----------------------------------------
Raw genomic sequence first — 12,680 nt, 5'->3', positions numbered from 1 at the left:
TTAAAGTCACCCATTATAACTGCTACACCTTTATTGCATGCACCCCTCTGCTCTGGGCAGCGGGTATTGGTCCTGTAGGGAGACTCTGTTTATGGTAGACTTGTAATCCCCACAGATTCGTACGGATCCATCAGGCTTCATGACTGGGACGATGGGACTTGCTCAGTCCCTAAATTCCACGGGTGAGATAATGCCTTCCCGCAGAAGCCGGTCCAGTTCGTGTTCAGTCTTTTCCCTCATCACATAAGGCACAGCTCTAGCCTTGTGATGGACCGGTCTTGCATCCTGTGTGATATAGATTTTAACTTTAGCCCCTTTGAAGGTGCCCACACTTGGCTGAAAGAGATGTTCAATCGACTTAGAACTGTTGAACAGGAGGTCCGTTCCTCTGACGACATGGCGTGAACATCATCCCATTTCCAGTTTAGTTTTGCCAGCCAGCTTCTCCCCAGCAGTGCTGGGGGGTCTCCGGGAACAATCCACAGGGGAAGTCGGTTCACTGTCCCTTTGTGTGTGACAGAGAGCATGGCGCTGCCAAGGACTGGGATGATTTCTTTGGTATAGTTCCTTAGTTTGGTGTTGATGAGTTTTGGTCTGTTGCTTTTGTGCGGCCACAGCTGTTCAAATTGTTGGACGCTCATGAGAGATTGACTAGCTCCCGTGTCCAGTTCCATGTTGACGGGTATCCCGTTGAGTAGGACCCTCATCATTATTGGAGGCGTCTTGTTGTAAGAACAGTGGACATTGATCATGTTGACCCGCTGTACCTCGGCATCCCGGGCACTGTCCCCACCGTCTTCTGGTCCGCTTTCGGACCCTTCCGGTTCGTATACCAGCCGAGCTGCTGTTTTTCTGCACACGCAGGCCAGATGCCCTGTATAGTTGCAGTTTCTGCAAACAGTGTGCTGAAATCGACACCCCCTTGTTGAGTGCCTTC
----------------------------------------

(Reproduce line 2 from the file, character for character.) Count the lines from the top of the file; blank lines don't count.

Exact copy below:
TTAAAGTCACCCATTATAACTGCTACACCTTTATTGCATGCACCCCTCTGCTCTGGGCAGCGGGTATTGGTCCTGTAGGGAGACTCTGTTTATGGTAGACTTGTAATCCCCACAGATTCGTACGGATCCATCAGGCTTCATGACTGGGACGATGGGACTTGCTCAGTCCCTAAATTCCACGGGTGAGATAATGCCTTCCCGCAGAAGCCGGTCCAGTTCGTGTTCAGTCTTTTCCCTCATCACATAAGGCACAGCTCTAGCCTTGTGATGGACCGGTCTTGCATCCTGTGTGATATAGATTTTAACTTTAGCCCCTTTGAAGGTGCCCACACTTGGCTGAAAGAGATGTTCAATCGACTTAGAACTGTTGAACAGGAGGTCCGTTCCTCTGACGACATGGCGTGAACATCATCCCATTTCCAGTTTAGTTTTGCCAGCCAGCTTCTCCCCAGCAGTGCTGGGGGGTCTCCGGGAACAATCCACAGGGGAAGTCGGTTCACTGTCCCTTTGTGTGTGACAGAGAGCATGGCGCTGCCAAGGACTGGGATGATTTCTTTGGTATAGTTCCTTAGTTTGGTGTTGATGAGTTTTGGTCTGTTGCTTTTGTGCGGCCACAGCTGTTCAAATTGTTGGACGCTCATGAGAGATTGACTAGCTCCCGTGTCCAGTTCCATGTTGACGGGTATCCCGTTGAGTAGGACCCTCATCATTATTGGAGGCGTCTTGTTGTAAGAACAGTGGACATTGATCATGTTGACCCGCTGTACCTCGGCATCCCGGGCACTGTCCCCACCGTCTTCTGGTCCGCTTTCGGACCCTTCCGGTTCGTATACCAGCCGAGCTGCTGTTTTTCTGCACACGCAGGCCAGATGCCCTGTATAGTTGCAGTTTCTGCAAACAGTGTGCTGAAATCGACACCCCCTTGTTGAGTGCCTTC